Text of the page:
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Controversy rocks imports inspection tenders by Kebs

Second-hand cars being offloaded from a cargo ship at the port of Mombasa on July 7, 2021. The Kenya Bureau of Standards still facing challenges related to procurement of inspectors of products in foreign countries before they get shipped to Kenya.
The Kenya Bureau of Standards (Kebs) is still facing challenges related to procurement of inspectors of products in foreign countries before they get shipped to Kenya.
This comes more than six years after it rolled out the programme. Local, international and oversea firms have been scheming against one another and dragging Kebs to courts and the Public Procurement Administrative Review Board (PPARB) as they seek the pre-export verification of conformity (PVOC) tenders.
Legal documents show that Kebs has also been put on the spot for failing to promote the principle of transparency and accountability in public procurement.
In a recent case, the agency had to repeat the procurement process to disclose to a losing foreign bidder why its tender was deemed not to have met the minimum technical requirements.
According to the law, the accounting officer of a public entity is responsible for ensuring compliance with the Public Procurement and Asset Disposal Act on anything touching on public procurement. Regulations 2020 require Kebs to notify the unsuccessful tenderers, in writing, why their bids failed and, disclose to them the name of the successful bidder and the tender price.
The inspection contract involves ensuring products or goods coming to Kenya meet the regulations and quality requirements before shipment.

Unsuccessful bidders

Since December 2015, inspection has been covering all imports, including vehicles. The latest legal battle involves the decision by Kebs to float a restricted international tender on August 2, 2021, for 2021-24 standards services.
Kebs invited 25 firms but only 13 submitted their bids. At the evaluation stage, the tender was classified into 17 zones. The Evaluation Committee recommended the award to six firms found to have the highest evaluated royalty in each targeted zone.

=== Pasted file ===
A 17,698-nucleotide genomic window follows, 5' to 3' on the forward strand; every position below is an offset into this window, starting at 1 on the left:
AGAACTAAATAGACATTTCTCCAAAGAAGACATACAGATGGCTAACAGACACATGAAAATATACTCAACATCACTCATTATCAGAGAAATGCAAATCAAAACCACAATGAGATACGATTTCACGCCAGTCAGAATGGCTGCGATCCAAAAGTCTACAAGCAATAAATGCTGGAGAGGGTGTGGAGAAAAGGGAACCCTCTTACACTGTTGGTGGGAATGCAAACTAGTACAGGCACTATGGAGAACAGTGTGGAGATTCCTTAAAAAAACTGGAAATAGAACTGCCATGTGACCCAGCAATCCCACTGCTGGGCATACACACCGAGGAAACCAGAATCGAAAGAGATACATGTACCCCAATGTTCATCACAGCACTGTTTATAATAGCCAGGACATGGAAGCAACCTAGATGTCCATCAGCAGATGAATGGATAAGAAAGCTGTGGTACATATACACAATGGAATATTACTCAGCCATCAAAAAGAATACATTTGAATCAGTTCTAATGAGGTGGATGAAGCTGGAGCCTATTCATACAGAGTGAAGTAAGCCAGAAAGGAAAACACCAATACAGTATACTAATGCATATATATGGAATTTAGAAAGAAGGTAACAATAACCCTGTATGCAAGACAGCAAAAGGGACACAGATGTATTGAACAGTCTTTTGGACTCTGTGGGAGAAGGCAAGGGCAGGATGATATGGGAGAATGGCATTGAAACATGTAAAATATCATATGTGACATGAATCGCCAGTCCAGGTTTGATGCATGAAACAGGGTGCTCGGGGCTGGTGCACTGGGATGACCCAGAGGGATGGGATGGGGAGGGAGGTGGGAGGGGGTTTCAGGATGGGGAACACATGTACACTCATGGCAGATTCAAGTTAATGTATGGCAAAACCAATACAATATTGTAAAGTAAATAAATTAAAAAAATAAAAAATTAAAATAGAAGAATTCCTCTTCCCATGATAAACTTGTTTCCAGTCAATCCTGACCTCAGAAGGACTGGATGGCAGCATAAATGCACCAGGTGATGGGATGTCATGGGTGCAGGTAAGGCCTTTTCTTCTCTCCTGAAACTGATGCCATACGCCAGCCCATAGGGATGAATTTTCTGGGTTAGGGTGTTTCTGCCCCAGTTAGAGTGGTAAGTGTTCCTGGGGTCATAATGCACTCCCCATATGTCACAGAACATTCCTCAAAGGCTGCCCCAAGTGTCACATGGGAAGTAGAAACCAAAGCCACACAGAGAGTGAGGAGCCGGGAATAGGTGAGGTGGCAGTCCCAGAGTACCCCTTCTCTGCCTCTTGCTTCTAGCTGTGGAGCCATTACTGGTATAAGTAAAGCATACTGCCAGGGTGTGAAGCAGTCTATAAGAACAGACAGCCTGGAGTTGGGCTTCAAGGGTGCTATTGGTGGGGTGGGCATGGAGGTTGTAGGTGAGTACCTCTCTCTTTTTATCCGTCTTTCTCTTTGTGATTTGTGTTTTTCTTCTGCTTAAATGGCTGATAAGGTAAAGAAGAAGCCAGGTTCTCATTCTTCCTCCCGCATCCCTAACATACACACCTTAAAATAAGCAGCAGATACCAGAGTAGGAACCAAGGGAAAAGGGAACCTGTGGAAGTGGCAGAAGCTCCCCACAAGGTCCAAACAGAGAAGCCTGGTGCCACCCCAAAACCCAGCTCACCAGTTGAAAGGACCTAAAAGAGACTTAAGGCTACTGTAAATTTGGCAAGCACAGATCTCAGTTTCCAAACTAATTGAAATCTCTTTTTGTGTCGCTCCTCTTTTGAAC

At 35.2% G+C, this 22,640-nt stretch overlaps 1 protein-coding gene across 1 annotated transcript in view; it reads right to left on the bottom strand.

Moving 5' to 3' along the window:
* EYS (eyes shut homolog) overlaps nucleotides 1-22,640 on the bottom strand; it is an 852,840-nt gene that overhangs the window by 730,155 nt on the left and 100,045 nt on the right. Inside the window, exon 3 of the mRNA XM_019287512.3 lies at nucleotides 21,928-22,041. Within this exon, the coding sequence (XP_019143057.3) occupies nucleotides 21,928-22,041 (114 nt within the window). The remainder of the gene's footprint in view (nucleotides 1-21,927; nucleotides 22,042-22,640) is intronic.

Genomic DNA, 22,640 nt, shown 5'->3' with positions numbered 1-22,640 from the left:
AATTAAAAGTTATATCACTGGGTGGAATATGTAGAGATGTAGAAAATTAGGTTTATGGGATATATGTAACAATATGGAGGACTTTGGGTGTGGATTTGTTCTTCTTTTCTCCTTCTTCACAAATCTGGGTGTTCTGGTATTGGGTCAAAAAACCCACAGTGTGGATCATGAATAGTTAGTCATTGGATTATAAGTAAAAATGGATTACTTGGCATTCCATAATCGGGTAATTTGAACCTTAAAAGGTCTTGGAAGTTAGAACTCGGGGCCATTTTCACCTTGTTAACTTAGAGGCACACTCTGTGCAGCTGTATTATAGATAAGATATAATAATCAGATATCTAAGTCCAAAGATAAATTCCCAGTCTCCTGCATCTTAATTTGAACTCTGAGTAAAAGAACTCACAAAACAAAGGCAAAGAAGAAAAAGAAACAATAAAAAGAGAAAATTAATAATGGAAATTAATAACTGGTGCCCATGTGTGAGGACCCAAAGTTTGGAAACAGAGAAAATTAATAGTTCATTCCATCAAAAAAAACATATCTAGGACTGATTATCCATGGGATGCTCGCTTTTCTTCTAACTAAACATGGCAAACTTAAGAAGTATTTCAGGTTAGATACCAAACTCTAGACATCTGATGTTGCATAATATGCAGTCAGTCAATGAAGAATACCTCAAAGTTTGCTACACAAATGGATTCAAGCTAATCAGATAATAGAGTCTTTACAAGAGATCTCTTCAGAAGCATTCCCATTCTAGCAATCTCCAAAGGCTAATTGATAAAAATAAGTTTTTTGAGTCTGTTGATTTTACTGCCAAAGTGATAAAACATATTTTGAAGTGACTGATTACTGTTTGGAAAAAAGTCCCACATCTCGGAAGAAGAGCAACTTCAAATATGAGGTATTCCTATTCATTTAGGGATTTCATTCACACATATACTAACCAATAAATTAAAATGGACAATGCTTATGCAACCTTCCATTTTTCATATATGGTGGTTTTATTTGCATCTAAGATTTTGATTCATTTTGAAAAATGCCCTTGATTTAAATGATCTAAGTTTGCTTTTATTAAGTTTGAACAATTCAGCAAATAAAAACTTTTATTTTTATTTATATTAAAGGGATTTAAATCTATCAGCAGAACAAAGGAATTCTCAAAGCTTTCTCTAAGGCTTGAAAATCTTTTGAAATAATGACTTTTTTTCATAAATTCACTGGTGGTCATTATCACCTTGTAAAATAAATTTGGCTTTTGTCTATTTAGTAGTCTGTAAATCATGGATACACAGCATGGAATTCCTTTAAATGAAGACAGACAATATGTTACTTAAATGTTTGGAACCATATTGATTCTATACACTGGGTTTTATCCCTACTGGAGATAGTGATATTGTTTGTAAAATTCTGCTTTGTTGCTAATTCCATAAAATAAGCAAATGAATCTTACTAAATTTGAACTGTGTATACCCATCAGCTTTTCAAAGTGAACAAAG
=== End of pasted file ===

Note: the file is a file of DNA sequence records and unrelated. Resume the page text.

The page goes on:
They included Bureau Veritas, World Standardisation Certification & Testing Group (Shenzhen), TUV Austria Turk, and China Hansom Inspection & Certification. China Certification and Inspection Group won in two zones, while Societe Generale De Surveillance (SGS) won in 11 zones.
Two unsuccessful bidders lodged appeals at the PPARB, claiming the proceedings were conducted irregularly.
Intertek International Limited and TUV Nord Egypt, in separate appeals filed last month, also argued that Kebs had breached the Procurement Act and failed to uphold and promote principles of fairness, equitability, transparency and competitiveness as stipulated in the Constitution.
Intertek already operates the PVOC programme for Kebs in regions such as the UK; China, including Hong Kong and Taiwan; India; East Asia and the Middle East. But the tribunal chaired by Faith Waigwa threw out its appeal for being time-barred.

Tender document

The appeal was based on allegations such as Kebs’ decision to amend the tender document from the framework agreement.
It also accused Kebs of failing to spell out in the document the instructions on preparation and submission of the tender that ensure preference and reservation are applied and benefit citizen contractors.
According to the board, having received the tender document on August 9, 2021, Intertek was supposed to file the appeal within 14 days, meaning they ought to have filed the appeal on August 23 but did so on January 3, 2022.
It struck out the appeal for want of authority to hear and determine the allegations raised.
With regard to the appeal filed by TUV Nord Egypt, the board ruled that it was wrong for Kebs to fail to disclose reasons why its bid was deemed not to have met the minimum technical requirements. The firm was also not informed of its scores at the technical evaluation stage.
“This, we note, has hampered the applicant’s capacity to challenge the evaluation of its tender because it is not aware of which particular criterion it did not satisfy at the technical evaluation stage for it to specifically challenge the same, if need be,” said the board. –

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